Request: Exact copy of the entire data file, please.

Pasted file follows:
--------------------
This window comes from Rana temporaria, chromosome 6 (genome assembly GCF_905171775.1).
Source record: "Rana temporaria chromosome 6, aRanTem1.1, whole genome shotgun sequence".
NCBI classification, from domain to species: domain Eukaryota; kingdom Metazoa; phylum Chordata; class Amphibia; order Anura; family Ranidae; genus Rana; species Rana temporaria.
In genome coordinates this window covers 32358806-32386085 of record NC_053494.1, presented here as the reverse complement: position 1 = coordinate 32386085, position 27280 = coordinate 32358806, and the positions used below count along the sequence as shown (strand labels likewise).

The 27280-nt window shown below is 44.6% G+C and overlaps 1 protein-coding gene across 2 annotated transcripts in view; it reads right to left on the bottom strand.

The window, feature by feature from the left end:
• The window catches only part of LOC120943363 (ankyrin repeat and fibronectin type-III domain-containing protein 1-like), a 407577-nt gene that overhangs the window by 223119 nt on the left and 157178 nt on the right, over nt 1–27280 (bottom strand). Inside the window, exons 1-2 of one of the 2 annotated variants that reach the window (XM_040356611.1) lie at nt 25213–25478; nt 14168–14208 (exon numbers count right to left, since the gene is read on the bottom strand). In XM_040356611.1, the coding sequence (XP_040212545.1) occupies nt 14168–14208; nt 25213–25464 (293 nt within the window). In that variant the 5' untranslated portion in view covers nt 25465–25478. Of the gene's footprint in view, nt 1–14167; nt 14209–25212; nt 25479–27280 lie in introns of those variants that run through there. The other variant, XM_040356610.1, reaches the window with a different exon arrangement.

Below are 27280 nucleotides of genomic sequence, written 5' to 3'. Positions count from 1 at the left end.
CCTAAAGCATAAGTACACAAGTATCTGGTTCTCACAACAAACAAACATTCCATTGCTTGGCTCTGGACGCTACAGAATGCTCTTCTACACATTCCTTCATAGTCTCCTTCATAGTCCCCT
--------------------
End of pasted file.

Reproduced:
This window comes from Rana temporaria, chromosome 6 (genome assembly GCF_905171775.1).
Source record: "Rana temporaria chromosome 6, aRanTem1.1, whole genome shotgun sequence".
NCBI classification, from domain to species: domain Eukaryota; kingdom Metazoa; phylum Chordata; class Amphibia; order Anura; family Ranidae; genus Rana; species Rana temporaria.
In genome coordinates this window covers 32358806-32386085 of record NC_053494.1, presented here as the reverse complement: position 1 = coordinate 32386085, position 27280 = coordinate 32358806, and the positions used below count along the sequence as shown (strand labels likewise).

The 27280-nt window shown below is 44.6% G+C and overlaps 1 protein-coding gene across 2 annotated transcripts in view; it reads right to left on the bottom strand.

The window, feature by feature from the left end:
• The window catches only part of LOC120943363 (ankyrin repeat and fibronectin type-III domain-containing protein 1-like), a 407577-nt gene that overhangs the window by 223119 nt on the left and 157178 nt on the right, over nt 1–27280 (bottom strand). Inside the window, exons 1-2 of one of the 2 annotated variants that reach the window (XM_040356611.1) lie at nt 25213–25478; nt 14168–14208 (exon numbers count right to left, since the gene is read on the bottom strand). In XM_040356611.1, the coding sequence (XP_040212545.1) occupies nt 14168–14208; nt 25213–25464 (293 nt within the window). In that variant the 5' untranslated portion in view covers nt 25465–25478. Of the gene's footprint in view, nt 1–14167; nt 14209–25212; nt 25479–27280 lie in introns of those variants that run through there. The other variant, XM_040356610.1, reaches the window with a different exon arrangement.

Below are 27280 nucleotides of genomic sequence, written 5' to 3'. Positions count from 1 at the left end.
CCTAAAGCATAAGTACACAAGTATCTGGTTCTCACAACAAACAAACATTCCATTGCTTGGCTCTGGACGCTACAGAATGCTCTTCTACACATTCCTTCATAGTCTCCTTCATAGTCCCCT